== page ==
As we plod to the Turnaround deadline, the House and Senate remained relatively quiet. The two chambers moved a handful of noncontroversial bills across the rotunda as the controversy surrounding Medicaid expansion and the constitutional amendment on abortion continued to choke movement of significant pieces of legislation. Meanwhile, committees worked furiously to move bills out of committee ahead of Mon., Feb. 24, their last day to meet before Turnaround.
The logjam created by the politics of the abortion amendment and Medicaid expansion continued this week. The Medicaid expansion bill stalled in the Senate committee. The committee made a handful of amendments, which expansion proponents contend may kill the effort, then failed to advance the new version of SB252. An amendment to impose a “participation” requirement on the newly covered beneficiaries. Different than a work requirement, this amendment would require a beneficiary in the expanded population to work, volunteer, or go to school.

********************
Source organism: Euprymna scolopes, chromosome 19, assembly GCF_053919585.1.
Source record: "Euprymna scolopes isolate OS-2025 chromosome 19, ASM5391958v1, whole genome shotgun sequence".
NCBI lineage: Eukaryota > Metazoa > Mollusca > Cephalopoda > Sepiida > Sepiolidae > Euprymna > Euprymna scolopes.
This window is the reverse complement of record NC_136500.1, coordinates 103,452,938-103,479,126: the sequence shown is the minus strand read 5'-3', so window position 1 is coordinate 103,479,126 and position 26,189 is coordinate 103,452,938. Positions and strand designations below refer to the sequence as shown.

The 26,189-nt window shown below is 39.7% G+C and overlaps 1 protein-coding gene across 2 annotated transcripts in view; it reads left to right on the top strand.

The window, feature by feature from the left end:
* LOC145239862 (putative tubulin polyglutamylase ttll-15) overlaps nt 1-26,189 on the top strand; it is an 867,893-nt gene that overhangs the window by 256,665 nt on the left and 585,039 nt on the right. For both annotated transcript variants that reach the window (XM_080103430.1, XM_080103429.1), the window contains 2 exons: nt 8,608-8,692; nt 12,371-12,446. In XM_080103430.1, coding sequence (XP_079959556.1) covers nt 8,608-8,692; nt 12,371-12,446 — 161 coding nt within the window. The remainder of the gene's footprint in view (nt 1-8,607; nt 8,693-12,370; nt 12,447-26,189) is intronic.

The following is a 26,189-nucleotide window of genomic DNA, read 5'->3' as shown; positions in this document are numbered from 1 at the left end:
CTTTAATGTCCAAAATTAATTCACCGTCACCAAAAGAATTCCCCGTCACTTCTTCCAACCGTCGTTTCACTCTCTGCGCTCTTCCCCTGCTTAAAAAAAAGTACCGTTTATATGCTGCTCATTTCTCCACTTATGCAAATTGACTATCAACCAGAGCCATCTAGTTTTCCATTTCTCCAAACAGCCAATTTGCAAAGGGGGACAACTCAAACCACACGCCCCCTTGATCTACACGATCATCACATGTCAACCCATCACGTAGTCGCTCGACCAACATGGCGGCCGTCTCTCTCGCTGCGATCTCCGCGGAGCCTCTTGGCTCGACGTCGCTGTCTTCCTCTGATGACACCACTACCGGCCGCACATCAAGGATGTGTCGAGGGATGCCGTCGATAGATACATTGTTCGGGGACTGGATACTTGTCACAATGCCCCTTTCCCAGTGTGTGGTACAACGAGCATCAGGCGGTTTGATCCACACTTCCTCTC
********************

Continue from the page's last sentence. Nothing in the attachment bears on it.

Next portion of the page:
Additionally, there was an amendment that allowed providers to invoke a conscientious objection to performing abortions. Finally, there was an amendment that would delay enactment of expansion until after the Supreme Court of the United States rules on the pending case challenging the Affordable Care Act and until after the people of Kansas vote to pass a constitutional amendment. After some fiery debate, the bill did not move out of the committee on two attempts. It remains alive in committee where we expect they will take it up on Mon., Feb 24.
All House and Senate sub-budget committees met through this week and continued to pass their recommendations for government agency budgets to the full committees for their consideration. Seemingly, most committees are only making minor changes and not additional money above what the Governor included in her recommended budget. Many of the sub-committees are suggesting that significant changes be delayed until omnibus budget discussions begin in late April.
Again, the committees’ final day to meet will be Mon., Feb. 24. The House and Senate will be on the floor all day on at least Tues., Feb. 25 and Wed., Feb. 26, in advance of Turnaround day on Thurs., Feb. 27. The legislature will take a long weekend and return to second half action on March 4.
The Senate FI&I Committee heard two bills this week of interest to the Kansas Association of Insurance Agents (KAIA.)